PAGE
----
## Logic and Games

Dear All,

This post is a side effect of a fruitful discussion with Ramprasad, which also refreshed my memories about a course “Logic in Computer science”.

An interesting way to capture the power of First Order logic is in terms of Ehrenfeucht–Fraïssé games. Essentially, it is a two player game. Given two different structures A and B and set of k pebbles the game is played as follows. Spoiler tries to show that A and B are indeed different where as Duplicator will try to hide this fact. Each of them take turn. In every round, spoiler will choose one of the two structure and put a pebble on one of the element of that structure. Duplicator puts a pebble on the other structure so that the two substructures induced by pebbles are isomorphic with respect to the relations specified.

For example, take two graphs A and B. A consists of two disconnected 5-cycles and B be a 10-cycle. One can see that it is impossible to distinguish these two graphs if only 3 pebbles are given. Try the exercise with 4 pebbles and the spoiler wins irrespective of the number of rounds played. Similarly, structures could be bit strings. Given P pebbles, one can always construct two bit strings of length greater than $2^b + 2$ such that one of then has odd parity and another one has even parity yet the spoiler has no way of winning. In general, parity checking or even st-connectivity ( whether there is a path from s to t in a graph ) can not be expressed in any first order logic. Here, pebbles corresponds to variables in the FO ( first order ) formula and a round corresponds to the quantifier depth of a formula. Hence, when we say duplicator wins in 5 pebble 10 round game,  is equivalent of saying that a formula which uses 5 variables and 10 quantifier depth can not express the property in question. When, the rounds are unbounded, it means that FO can not distinguish.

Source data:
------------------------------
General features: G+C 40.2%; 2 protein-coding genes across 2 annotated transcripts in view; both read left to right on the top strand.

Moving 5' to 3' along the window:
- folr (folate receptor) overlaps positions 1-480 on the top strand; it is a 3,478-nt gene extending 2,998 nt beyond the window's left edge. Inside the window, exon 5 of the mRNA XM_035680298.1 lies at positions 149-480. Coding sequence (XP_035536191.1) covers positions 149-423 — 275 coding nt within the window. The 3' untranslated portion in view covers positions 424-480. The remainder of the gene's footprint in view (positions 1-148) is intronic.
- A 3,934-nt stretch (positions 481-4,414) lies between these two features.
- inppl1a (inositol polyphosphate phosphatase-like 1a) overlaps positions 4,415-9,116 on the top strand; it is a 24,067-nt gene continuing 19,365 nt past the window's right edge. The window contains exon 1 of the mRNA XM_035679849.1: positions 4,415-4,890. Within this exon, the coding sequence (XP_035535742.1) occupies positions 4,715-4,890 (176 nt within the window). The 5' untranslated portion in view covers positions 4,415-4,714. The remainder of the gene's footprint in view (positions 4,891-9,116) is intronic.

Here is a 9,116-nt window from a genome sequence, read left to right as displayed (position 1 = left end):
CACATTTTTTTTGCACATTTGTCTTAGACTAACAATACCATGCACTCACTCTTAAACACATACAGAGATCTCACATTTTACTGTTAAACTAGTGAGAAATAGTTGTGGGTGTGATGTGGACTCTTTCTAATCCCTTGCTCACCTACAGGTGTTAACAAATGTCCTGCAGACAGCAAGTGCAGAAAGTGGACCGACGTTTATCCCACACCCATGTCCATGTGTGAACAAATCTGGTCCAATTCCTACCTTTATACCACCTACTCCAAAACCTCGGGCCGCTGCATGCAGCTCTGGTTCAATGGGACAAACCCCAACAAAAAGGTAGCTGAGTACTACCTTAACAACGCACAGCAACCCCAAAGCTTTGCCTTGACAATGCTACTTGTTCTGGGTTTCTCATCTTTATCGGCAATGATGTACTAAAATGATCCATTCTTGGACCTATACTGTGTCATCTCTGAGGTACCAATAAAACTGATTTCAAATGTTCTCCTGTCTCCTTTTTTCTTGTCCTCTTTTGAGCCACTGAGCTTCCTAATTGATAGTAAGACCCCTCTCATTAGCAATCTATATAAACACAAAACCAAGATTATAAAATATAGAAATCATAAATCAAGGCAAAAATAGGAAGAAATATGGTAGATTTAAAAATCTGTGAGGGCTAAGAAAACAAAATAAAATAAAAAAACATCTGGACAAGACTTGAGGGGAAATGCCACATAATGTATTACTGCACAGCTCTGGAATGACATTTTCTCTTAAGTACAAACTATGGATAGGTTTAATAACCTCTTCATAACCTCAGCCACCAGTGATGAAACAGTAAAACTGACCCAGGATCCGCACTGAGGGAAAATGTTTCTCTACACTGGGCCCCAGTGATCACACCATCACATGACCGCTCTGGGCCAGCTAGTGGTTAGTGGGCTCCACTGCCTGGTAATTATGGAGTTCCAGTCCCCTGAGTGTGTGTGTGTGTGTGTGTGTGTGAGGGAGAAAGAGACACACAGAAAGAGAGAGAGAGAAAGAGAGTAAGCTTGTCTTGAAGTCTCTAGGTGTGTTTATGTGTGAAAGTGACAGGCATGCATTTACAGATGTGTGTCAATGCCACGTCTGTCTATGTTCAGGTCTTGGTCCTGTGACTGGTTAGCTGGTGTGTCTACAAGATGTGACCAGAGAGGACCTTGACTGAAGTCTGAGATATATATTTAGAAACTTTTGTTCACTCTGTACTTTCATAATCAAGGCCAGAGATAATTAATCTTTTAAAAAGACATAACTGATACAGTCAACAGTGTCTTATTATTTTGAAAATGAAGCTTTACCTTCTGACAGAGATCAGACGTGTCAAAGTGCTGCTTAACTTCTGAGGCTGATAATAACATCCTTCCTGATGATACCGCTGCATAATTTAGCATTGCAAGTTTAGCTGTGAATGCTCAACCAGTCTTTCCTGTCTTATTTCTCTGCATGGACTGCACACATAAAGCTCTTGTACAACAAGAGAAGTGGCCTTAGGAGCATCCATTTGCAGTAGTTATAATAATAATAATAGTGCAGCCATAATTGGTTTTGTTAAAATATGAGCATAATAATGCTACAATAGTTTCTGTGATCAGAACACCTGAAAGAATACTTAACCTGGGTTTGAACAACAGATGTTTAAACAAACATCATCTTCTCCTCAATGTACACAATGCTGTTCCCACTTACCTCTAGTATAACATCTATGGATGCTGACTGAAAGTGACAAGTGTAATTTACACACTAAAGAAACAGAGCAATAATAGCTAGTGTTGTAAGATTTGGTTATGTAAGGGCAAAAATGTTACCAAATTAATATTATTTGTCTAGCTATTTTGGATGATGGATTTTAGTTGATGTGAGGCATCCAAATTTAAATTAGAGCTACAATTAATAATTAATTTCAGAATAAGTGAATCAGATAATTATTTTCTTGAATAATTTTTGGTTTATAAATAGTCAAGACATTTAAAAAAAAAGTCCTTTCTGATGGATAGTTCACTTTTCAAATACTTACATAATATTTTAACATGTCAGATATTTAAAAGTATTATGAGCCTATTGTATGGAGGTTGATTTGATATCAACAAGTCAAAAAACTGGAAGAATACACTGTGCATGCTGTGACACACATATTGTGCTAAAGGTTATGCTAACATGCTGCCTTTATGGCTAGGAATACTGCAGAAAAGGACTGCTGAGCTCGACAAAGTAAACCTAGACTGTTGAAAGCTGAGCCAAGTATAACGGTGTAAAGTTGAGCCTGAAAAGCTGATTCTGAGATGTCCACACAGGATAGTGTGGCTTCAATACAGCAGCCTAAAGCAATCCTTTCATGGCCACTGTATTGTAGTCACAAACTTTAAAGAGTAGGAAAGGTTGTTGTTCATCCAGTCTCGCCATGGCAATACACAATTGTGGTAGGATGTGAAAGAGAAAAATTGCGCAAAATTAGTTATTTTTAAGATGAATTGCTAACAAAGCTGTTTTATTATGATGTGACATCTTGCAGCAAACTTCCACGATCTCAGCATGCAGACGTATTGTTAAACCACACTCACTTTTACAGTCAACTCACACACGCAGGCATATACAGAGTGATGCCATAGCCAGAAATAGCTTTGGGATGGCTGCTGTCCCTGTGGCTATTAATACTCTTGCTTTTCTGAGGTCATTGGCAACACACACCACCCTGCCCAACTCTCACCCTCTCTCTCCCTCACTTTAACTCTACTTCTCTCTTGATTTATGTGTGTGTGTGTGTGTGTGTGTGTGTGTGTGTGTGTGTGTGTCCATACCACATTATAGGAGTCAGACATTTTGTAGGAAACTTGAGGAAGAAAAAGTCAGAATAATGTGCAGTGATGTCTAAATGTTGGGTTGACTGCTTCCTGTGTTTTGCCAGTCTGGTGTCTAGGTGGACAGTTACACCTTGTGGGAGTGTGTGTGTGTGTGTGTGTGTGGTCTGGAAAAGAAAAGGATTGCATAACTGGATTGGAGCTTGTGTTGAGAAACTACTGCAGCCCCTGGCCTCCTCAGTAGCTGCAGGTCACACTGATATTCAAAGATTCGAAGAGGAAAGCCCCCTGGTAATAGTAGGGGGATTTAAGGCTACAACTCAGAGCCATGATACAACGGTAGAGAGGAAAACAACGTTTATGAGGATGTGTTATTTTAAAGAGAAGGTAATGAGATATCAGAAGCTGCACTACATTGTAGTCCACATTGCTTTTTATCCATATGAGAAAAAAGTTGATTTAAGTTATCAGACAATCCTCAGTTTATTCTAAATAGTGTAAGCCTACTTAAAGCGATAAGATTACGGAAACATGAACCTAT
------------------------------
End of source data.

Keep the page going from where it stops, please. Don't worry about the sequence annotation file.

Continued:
More interesting details/references can be found from wikipedia link given in this post. Thanks to Dr Anil Seth for introducing me to such a wonderful world of logic.

— Saurabh Joshi